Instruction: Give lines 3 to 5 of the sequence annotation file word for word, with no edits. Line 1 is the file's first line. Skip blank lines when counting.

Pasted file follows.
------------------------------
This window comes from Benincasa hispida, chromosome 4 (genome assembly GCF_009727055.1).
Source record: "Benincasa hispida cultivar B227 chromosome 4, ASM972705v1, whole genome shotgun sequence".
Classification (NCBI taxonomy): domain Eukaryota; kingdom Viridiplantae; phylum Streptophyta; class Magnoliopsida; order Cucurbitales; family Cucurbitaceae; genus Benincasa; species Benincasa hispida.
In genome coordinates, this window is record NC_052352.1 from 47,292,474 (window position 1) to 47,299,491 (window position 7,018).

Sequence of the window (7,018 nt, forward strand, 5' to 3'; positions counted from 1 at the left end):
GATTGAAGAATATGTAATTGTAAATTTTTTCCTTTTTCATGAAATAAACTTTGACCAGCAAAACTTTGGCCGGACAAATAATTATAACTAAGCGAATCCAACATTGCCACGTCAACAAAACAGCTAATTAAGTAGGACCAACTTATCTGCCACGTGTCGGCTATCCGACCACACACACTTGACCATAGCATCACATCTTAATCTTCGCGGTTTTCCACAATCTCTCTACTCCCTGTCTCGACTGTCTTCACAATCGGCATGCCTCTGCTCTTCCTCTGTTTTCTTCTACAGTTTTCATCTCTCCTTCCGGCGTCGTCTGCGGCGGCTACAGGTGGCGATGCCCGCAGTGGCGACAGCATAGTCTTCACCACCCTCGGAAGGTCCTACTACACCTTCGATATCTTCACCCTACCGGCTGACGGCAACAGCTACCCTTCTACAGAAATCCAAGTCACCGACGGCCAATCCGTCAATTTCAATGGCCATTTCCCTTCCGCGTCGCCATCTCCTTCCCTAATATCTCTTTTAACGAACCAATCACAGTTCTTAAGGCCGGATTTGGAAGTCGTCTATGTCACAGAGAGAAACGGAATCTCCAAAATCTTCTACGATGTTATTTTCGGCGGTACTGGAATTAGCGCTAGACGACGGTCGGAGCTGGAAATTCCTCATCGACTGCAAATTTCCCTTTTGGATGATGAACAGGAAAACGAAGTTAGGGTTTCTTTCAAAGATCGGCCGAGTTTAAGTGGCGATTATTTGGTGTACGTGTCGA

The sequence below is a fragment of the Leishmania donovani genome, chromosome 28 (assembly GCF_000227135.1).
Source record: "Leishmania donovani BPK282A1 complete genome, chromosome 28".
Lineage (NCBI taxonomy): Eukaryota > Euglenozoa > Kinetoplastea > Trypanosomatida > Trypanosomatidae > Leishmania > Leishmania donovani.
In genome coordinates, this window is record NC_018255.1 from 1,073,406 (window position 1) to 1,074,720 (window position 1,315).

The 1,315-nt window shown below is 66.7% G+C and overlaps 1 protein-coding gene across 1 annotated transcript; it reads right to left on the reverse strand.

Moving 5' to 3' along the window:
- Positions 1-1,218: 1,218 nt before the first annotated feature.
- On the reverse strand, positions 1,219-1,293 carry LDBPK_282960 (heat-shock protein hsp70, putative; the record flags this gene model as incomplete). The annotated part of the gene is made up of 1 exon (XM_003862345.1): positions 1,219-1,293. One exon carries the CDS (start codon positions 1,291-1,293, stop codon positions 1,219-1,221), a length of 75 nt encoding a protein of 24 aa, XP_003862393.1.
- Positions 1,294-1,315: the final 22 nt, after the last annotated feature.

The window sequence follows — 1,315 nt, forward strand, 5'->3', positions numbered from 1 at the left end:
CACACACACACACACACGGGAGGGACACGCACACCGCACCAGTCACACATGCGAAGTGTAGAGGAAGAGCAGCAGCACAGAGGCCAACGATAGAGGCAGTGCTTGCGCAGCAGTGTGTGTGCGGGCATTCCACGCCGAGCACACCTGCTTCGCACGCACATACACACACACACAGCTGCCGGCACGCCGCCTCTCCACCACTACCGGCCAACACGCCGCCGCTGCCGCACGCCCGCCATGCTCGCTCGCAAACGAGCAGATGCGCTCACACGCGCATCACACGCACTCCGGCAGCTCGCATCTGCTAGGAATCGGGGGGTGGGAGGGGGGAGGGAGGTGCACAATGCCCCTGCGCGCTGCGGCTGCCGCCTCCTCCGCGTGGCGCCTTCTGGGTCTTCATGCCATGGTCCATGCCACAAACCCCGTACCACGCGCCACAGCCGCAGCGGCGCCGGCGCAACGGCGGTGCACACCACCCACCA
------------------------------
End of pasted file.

Classification (NCBI taxonomy): domain Eukaryota; kingdom Viridiplantae; phylum Streptophyta; class Magnoliopsida; order Cucurbitales; family Cucurbitaceae; genus Benincasa; species Benincasa hispida.
In genome coordinates, this window is record NC_052352.1 from 47,292,474 (window position 1) to 47,299,491 (window position 7,018).

Sequence of the window (7,018 nt, forward strand, 5' to 3'; positions counted from 1 at the left end):